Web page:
Corneal topography utilizes computer assisted technology to create a three-dimensional map of the surface curvature of the cornea. There are different systems that compute the curvature of the cornea: manual keratometry, keratoscopy, and videokeratoscopy.
Manual keratometry has been the staple of corneal keratometry measurements for many years. The major limitation of manual keratometry is the assumption that the cornea has an sphero-cylindrical surface, with a minor axis separated from its minor axis by 90 degrees.
A keratoscope, sometimes known as Placido's disk, is an ophthalmic instrument used to assess the shape of the anterior surface of the cornea. With keratoscopy, it is possible to evaluate 70% of the cornea surface; however, only gross abnormalities can be seen with this technique. Astigmatism less then 3 diopters is not detected.
In videokeratoscopy the information is digitalized from thousands of points of the corneal surface to produce detailed color-coded maps. This is essentially what is known as modern corneal topography.
Placido-based videokeratoscopes: all systems contain a transilluminated cone acting as a modified Placido ring. These can be divided into near and distant designs, with near having greater corneal coverage but more susceptibility to focusing error, and distant design requiring more illumination. All Placido-generated maps are based on a 2 dimensional reflection from the corneal surface; elevation maps can be generated from this data.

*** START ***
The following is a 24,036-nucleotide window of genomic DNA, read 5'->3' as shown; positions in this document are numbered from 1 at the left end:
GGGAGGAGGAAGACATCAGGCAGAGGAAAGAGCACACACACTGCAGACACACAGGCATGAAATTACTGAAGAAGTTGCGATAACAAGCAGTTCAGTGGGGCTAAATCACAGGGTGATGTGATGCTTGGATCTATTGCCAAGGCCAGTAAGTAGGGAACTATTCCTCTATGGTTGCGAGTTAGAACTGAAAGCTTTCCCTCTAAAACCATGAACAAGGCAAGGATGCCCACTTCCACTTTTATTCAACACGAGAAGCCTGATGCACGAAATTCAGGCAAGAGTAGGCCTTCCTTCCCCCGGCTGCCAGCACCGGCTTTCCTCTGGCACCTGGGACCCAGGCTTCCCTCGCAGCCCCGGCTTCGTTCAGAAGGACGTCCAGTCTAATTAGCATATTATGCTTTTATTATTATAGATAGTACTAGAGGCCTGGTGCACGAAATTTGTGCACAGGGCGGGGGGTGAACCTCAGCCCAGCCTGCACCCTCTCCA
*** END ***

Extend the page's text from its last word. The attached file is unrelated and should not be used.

Elevation-based topography: (Pentacam, Orbscan and Galile) These devices directly measures the x, y, and z coordinates. The Orbscan and Galilei employ a Placido disk to augment the anterior corneal measurements. An advantage of Pentacam is that the cross-sectional images of the cornea are meridional and have a central common point for image registration. The Orbscan combines optical sectioning with Placido reflection and the Atlas uses Placido reflection. The Pentacam utilizes Scheimpflug imaging and the Galilei uses a combinataion of dual Scheimpflug imaging and Placido ring reflection.
- To determine whether the patient´s corneal shape will allow surgery